Thursday, July 12, 2012

Tears for beers

Well, I alluded to it last post and it has been hard for me to come around to write about it...the grief is just too painful.  I don't know if I can go on...


So we had a beer spillage in the brewery.  On Tuesday June 26, 2012, I set out to bottle about 18 beers from my Keg of American Pale Ale.  Some were going to Competition and the rest was headed off to friends and relatives.  I cleaned and sanitized my bottles, and made sure to use new bottles for the competition beers (gotta do everything you can to ensure the best quality beer for a comp).  I used my cheap-man's bottle filler (Bottling wand with a stopper shoved into the picnic tap) to fill and cap all 18 beers.

I was about to make a big mistake, but I didn't know it.  During the bottle filling, the fridge door was open a good 10 minutes or so.  During this time the temp in the fridge dropped quite a bit - all the kegs had condensation on them.  I placed the tap line back in the fridge, reset my CO2 pressure and shut the fridge.  I then went off to visit my friend for the day.  Time rolls around and I am hanging out tanning at the pool when I get a call from my wife.  Within in 5 seconds I understand I am in trouble, within 7 seconds I know I have lost something dear to me...the pale ale.  I think her screams resembled something like this:

"Brett, What did you do?  There is beer dripping out from under the garage door....and its everywhere in the garage!!!"

I had to diffuse the anger, but more importantly I had to explain to my wife how to find the cause and stop the leak.  I was able to explain to her how to shut off the CO2 and disconnect the lines. At this point all that was needed was to clean up the mess and find out how much beer was lost.  Luckily, my wife took care of the mess - what a wonderful wife she is!  I think by the pictures I only lost 6-12 beers thanks to my wife who had come home and caught it in time.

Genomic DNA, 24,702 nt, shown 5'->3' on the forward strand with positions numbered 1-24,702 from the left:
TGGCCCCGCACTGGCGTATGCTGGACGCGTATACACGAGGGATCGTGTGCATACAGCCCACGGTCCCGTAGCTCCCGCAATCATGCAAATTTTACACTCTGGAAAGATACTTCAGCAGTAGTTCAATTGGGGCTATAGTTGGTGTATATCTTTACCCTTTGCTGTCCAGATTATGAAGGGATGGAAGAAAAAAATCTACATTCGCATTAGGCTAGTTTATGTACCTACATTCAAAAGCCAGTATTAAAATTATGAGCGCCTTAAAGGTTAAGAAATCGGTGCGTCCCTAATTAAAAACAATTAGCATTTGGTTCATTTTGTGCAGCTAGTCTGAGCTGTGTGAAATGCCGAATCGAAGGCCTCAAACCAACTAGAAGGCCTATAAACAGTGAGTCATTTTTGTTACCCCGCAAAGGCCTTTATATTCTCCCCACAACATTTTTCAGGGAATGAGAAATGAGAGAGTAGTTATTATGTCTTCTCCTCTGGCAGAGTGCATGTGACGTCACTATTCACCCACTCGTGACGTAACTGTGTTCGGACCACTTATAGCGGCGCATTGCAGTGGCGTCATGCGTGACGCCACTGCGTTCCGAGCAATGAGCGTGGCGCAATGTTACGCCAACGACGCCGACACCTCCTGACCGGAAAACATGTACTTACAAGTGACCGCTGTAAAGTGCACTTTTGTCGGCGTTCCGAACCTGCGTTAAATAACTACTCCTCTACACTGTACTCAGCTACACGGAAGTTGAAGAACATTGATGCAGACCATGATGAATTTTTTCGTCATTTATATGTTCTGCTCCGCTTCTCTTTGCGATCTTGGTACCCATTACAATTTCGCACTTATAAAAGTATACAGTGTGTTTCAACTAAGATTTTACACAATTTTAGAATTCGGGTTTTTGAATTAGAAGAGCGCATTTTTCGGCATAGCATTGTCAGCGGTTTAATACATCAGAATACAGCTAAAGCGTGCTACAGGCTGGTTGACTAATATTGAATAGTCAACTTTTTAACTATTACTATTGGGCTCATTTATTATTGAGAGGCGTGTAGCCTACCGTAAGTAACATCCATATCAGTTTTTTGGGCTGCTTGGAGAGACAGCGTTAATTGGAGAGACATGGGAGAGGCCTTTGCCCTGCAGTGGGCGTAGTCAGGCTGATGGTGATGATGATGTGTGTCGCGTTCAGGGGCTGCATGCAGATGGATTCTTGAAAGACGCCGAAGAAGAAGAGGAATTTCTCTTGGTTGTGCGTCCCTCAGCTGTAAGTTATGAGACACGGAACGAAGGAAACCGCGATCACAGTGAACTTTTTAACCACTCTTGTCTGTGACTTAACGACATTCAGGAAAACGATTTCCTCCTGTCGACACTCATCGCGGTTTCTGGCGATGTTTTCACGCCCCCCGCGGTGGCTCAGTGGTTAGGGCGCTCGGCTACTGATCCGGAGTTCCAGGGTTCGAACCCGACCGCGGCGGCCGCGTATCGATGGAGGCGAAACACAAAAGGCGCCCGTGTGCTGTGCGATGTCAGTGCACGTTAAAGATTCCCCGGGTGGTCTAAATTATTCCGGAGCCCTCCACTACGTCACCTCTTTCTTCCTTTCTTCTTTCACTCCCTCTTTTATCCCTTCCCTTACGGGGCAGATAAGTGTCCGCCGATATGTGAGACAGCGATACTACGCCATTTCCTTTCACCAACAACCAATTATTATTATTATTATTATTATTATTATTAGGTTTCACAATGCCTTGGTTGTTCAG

So how did this happen you may ask?  Well the answer is due to temperature change.  The vinyl beer line tubing we use as homebrewers is very flexible the warmer it is and becomes more rigid the cooler it is.  The line had warmed up, and gotten flexible, during my bottling.  Then when I placed it back in the fridge, it cooled down and became stiff.  The stiffness lead the line to "fall" and the picnic tap get "flipped" to the on position.  The rest I will leave to the pictures....

 The mess at the bottom of the fridge

 The trail out of the Garage


Since the incident I have attached velcrow to the inside of the fridge and to my tap lines.  I can now secure the lines above, and out of the way of danger.


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